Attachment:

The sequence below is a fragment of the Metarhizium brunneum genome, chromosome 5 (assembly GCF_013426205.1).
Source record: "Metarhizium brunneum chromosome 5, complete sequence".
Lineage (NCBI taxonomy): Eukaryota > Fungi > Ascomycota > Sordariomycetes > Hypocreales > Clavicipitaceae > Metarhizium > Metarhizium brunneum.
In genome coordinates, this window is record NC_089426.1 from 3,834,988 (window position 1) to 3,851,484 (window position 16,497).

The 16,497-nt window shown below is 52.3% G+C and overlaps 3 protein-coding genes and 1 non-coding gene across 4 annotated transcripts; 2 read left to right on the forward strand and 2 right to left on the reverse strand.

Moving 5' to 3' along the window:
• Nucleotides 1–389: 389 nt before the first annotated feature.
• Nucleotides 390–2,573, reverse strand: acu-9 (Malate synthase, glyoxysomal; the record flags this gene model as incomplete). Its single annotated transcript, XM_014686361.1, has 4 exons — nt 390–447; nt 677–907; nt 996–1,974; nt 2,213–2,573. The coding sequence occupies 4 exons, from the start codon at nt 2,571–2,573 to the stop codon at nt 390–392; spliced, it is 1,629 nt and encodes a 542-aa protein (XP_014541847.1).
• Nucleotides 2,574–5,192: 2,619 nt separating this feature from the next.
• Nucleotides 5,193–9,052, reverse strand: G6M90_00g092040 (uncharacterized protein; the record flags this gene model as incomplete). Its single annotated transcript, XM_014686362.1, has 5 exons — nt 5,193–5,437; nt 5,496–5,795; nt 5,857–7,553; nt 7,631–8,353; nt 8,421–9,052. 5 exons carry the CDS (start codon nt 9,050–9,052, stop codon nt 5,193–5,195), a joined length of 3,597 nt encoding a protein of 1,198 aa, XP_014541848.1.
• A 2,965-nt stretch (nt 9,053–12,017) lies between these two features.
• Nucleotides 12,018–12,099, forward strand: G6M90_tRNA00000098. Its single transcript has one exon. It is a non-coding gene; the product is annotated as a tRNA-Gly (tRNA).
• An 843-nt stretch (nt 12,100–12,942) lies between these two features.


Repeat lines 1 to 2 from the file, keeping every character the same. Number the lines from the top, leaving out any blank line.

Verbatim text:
The sequence below is a fragment of the Metarhizium brunneum genome, chromosome 5 (assembly GCF_013426205.1).
Source record: "Metarhizium brunneum chromosome 5, complete sequence".